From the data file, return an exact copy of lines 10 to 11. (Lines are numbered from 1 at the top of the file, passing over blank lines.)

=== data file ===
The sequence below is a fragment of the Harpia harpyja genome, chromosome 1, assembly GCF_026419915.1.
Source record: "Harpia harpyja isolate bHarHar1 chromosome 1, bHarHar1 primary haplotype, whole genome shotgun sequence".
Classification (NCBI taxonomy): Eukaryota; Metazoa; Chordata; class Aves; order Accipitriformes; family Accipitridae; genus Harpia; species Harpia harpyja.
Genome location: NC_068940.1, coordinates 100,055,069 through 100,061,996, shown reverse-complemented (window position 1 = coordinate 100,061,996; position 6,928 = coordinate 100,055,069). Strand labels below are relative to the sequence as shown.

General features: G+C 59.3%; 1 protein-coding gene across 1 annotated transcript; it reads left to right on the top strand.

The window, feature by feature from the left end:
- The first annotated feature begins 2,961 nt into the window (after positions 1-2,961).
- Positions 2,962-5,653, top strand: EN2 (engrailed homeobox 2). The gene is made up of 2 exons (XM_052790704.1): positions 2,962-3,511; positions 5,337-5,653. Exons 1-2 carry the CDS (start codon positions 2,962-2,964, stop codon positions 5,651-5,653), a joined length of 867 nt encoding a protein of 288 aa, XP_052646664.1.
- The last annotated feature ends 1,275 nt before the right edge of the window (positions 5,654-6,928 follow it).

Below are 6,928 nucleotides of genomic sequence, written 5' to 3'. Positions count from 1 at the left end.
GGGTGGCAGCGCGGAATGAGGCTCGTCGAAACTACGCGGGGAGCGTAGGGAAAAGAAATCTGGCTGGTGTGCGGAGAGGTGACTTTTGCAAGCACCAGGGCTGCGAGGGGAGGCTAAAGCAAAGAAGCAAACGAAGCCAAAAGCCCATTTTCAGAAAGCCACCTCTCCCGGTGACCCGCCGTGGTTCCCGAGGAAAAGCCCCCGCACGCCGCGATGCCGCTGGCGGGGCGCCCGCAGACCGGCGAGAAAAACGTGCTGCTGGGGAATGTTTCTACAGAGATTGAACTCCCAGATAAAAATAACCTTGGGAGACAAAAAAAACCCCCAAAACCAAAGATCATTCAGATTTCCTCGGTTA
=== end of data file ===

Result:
Below are 6,928 nucleotides of genomic sequence, written 5' to 3'. Positions count from 1 at the left end.
GGGTGGCAGCGCGGAATGAGGCTCGTCGAAACTACGCGGGGAGCGTAGGGAAAAGAAATCTGGCTGGTGTGCGGAGAGGTGACTTTTGCAAGCACCAGGGCTGCGAGGGGAGGCTAAAGCAAAGAAGCAAACGAAGCCAAAAGCCCATTTTCAGAAAGCCACCTCTCCCGGTGACCCGCCGTGGTTCCCGAGGAAAAGCCCCCGCACGCCGCGATGCCGCTGGCGGGGCGCCCGCAGACCGGCGAGAAAAACGTGCTGCTGGGGAATGTTTCTACAGAGATTGAACTCCCAGATAAAAATAACCTTGGGAGACAAAAAAAACCCCCAAAACCAAAGATCATTCAGATTTCCTCGGTTA